3 ways to show students that they are ready to contribute, today. 

JP Michel

Photo by Brett Jordan on Unsplash

As a career coach/advisor/counselor, you might have come across this situation. One of your students has picked a challenge to solve, but they don’t think they are capable of making it better. Here are 3 ways to show students that they are ready to contribute, today.

1) Highlight the interdisciplinary nature of work. 

In the real world, it takes an interdisciplinary approach to solve a problem. There are many different skill sets that can contribute. 

For example, there are advances in genetics research that could help us improve millions of lives. Who works on this?  

Sure, there are scientists with white lab coats. But equally as important is the project manager keeping everyone on track, the human resources person hiring the team, the finance lead creating the budget, the person buying the research equipment, the person who cleans the lab. There’s also the graphic designer who created the new logo. 

Action: We can help students reflect on the tremendous breadth of skill sets required to solve a challenge. Next, have them pick a few areas that overlap with their own skills. 

2) Focus on how they can help others.

One of the best ways to start contributing to a challenge is to help someone else who is currently making a difference. 

When you are a new graduate, it’s hard to write a 5 year strategic plan for a non-profit with 500 employees in 10 countries. Instead, it might be best to support the person writing the plan. Can you research a specific part of the plan that they don’t know how to write? Can you offer to create visuals to showcase the data presented? Can you find a focus group that would evaluate the main ideas in the plan, before it’s presented to the board?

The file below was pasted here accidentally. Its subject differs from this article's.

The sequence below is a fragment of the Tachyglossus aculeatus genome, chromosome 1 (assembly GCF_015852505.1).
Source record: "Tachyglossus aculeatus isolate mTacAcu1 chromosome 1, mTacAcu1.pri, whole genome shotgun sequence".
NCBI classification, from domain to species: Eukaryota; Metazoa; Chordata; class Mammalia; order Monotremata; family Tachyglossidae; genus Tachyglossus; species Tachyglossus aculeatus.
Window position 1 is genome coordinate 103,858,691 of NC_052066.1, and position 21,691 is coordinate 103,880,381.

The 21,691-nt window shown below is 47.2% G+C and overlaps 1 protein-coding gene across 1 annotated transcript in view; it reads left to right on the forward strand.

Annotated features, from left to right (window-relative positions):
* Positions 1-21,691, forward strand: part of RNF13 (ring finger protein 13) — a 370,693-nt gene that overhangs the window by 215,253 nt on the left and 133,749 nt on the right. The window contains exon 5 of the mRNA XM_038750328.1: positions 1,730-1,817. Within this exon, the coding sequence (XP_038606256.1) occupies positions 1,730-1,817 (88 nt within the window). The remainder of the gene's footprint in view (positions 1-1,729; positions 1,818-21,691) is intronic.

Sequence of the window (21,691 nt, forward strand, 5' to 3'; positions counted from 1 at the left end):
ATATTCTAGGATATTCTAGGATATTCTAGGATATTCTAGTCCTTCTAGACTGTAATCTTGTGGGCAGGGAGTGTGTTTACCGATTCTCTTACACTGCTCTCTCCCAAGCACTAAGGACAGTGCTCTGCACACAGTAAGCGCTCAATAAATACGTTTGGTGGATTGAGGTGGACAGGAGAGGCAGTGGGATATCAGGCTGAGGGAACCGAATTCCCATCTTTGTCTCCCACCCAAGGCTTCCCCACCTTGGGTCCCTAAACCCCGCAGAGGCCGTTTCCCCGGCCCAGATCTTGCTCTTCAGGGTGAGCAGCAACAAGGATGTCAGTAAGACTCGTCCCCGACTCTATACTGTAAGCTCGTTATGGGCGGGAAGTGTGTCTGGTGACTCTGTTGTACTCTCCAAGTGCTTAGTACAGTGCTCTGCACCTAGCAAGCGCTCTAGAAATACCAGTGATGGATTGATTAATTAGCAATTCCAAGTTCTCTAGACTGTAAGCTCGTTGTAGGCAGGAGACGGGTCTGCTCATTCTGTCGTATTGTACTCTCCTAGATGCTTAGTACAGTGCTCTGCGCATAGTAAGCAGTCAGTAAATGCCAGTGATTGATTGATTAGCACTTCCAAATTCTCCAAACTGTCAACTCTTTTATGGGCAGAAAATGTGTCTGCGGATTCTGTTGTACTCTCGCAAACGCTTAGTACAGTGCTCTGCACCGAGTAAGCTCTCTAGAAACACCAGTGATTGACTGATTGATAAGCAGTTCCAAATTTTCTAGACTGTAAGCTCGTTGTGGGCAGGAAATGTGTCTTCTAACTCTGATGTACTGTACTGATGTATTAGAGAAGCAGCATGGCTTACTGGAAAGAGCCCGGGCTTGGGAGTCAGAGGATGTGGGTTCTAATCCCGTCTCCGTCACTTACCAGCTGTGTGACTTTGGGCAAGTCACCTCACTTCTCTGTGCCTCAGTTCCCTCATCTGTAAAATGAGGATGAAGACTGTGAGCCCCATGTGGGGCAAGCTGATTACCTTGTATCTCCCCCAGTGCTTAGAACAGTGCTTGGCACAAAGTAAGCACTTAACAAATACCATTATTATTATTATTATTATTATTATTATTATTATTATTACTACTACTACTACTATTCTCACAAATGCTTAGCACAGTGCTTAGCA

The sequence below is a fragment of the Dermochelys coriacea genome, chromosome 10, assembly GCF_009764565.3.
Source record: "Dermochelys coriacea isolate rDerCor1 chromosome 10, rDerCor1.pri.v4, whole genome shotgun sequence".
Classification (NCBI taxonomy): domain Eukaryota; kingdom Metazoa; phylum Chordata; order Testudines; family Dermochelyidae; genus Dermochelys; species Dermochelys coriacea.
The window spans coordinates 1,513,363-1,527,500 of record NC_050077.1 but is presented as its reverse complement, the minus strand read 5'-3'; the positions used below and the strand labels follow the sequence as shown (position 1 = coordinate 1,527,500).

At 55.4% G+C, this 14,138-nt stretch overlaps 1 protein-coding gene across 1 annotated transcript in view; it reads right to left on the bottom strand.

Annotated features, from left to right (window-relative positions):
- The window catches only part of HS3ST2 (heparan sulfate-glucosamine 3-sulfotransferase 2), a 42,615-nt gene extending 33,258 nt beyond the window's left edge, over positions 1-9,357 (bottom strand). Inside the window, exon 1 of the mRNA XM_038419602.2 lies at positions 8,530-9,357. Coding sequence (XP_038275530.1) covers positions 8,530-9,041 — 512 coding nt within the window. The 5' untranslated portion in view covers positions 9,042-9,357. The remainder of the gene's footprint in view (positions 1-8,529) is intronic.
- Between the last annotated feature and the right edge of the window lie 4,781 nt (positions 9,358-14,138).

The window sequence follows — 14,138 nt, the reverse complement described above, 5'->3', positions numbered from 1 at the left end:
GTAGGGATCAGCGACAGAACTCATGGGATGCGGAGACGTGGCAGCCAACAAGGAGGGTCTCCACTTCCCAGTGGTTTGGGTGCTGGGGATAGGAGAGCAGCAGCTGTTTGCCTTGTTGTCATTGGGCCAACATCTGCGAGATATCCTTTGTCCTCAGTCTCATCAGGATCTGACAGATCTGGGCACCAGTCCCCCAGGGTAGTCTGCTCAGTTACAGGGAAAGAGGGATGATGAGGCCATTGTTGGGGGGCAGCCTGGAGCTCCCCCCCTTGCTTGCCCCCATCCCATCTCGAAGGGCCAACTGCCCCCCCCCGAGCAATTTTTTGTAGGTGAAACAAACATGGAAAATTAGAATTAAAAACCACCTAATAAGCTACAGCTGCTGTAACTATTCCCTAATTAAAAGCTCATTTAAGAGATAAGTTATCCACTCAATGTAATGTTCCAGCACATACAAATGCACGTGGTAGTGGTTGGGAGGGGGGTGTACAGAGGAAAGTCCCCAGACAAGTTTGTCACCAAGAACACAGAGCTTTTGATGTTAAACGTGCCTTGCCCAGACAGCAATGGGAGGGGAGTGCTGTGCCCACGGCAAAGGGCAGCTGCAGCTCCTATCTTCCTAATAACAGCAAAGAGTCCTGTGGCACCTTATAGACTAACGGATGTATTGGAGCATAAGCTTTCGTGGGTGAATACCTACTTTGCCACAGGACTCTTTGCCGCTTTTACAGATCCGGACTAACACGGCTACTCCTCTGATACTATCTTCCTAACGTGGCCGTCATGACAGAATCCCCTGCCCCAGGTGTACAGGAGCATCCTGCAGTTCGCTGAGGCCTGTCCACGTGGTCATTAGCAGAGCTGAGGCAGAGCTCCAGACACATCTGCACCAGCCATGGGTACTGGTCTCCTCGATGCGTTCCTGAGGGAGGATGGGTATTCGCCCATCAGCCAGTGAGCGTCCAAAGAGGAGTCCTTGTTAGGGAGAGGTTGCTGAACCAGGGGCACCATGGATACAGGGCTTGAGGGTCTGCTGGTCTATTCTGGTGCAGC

Action: We can help students find people already working on their challenge. Then, they can reflect on how they can support them. See Ryan Holiday’s Canvas Strategy for more ideas.

3) Learn how to research a problem.

If they don’t think they can help, they probably haven’t researched enough. 

Sources like books, blogs and news articles can help, but they aren’t enough. Talking directly to people working on the challenge is the best way to both gather information and to feel convinced that one can help. 

I recommend a simple ‘challenge’ interview. Ask:  what’s the challenge you are trying to solve? How did you learn to contribute? What advice do you have for someone like me?

Action: We can help students deepen their understanding of challenge to find opportunities where they can contribute. If they haven’t found a way yet, they probably haven’t looked enough.

#careers #contribute #challengemindset

Let's keep in touch